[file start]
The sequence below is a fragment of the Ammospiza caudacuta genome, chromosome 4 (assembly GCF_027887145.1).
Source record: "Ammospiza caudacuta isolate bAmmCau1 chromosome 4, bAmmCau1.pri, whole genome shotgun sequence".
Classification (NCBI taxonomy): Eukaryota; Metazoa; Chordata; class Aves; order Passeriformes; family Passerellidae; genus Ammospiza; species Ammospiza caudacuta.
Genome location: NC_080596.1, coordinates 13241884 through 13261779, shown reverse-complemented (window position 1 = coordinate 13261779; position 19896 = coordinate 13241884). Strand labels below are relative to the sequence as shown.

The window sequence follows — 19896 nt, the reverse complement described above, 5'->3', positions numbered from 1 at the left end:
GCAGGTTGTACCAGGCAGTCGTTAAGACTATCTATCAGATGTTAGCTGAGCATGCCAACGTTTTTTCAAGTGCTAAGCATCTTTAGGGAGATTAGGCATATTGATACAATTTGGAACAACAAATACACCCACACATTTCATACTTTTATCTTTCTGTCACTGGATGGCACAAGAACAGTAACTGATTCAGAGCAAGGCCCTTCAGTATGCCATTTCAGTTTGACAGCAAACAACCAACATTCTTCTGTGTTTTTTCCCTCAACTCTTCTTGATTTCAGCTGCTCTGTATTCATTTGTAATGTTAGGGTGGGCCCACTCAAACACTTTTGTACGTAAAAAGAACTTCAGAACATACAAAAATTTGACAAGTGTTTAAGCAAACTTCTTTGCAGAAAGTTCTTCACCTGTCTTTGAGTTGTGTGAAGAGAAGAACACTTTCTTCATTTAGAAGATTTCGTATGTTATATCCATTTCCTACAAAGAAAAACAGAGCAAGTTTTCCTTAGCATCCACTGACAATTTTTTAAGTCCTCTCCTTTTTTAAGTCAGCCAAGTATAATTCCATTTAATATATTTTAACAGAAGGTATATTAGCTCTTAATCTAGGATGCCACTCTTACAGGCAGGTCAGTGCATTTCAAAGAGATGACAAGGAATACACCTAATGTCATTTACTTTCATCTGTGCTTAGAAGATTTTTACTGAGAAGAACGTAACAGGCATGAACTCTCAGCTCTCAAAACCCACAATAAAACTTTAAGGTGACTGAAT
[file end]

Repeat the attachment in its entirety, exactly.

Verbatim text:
The sequence below is a fragment of the Ammospiza caudacuta genome, chromosome 4 (assembly GCF_027887145.1).
Source record: "Ammospiza caudacuta isolate bAmmCau1 chromosome 4, bAmmCau1.pri, whole genome shotgun sequence".
Classification (NCBI taxonomy): Eukaryota; Metazoa; Chordata; class Aves; order Passeriformes; family Passerellidae; genus Ammospiza; species Ammospiza caudacuta.
Genome location: NC_080596.1, coordinates 13241884 through 13261779, shown reverse-complemented (window position 1 = coordinate 13261779; position 19896 = coordinate 13241884). Strand labels below are relative to the sequence as shown.

The window sequence follows — 19896 nt, the reverse complement described above, 5'->3', positions numbered from 1 at the left end:
GCAGGTTGTACCAGGCAGTCGTTAAGACTATCTATCAGATGTTAGCTGAGCATGCCAACGTTTTTTCAAGTGCTAAGCATCTTTAGGGAGATTAGGCATATTGATACAATTTGGAACAACAAATACACCCACACATTTCATACTTTTATCTTTCTGTCACTGGATGGCACAAGAACAGTAACTGATTCAGAGCAAGGCCCTTCAGTATGCCATTTCAGTTTGACAGCAAACAACCAACATTCTTCTGTGTTTTTTCCCTCAACTCTTCTTGATTTCAGCTGCTCTGTATTCATTTGTAATGTTAGGGTGGGCCCACTCAAACACTTTTGTACGTAAAAAGAACTTCAGAACATACAAAAATTTGACAAGTGTTTAAGCAAACTTCTTTGCAGAAAGTTCTTCACCTGTCTTTGAGTTGTGTGAAGAGAAGAACACTTTCTTCATTTAGAAGATTTCGTATGTTATATCCATTTCCTACAAAGAAAAACAGAGCAAGTTTTCCTTAGCATCCACTGACAATTTTTTAAGTCCTCTCCTTTTTTAAGTCAGCCAAGTATAATTCCATTTAATATATTTTAACAGAAGGTATATTAGCTCTTAATCTAGGATGCCACTCTTACAGGCAGGTCAGTGCATTTCAAAGAGATGACAAGGAATACACCTAATGTCATTTACTTTCATCTGTGCTTAGAAGATTTTTACTGAGAAGAACGTAACAGGCATGAACTCTCAGCTCTCAAAACCCACAATAAAACTTTAAGGTGACTGAAT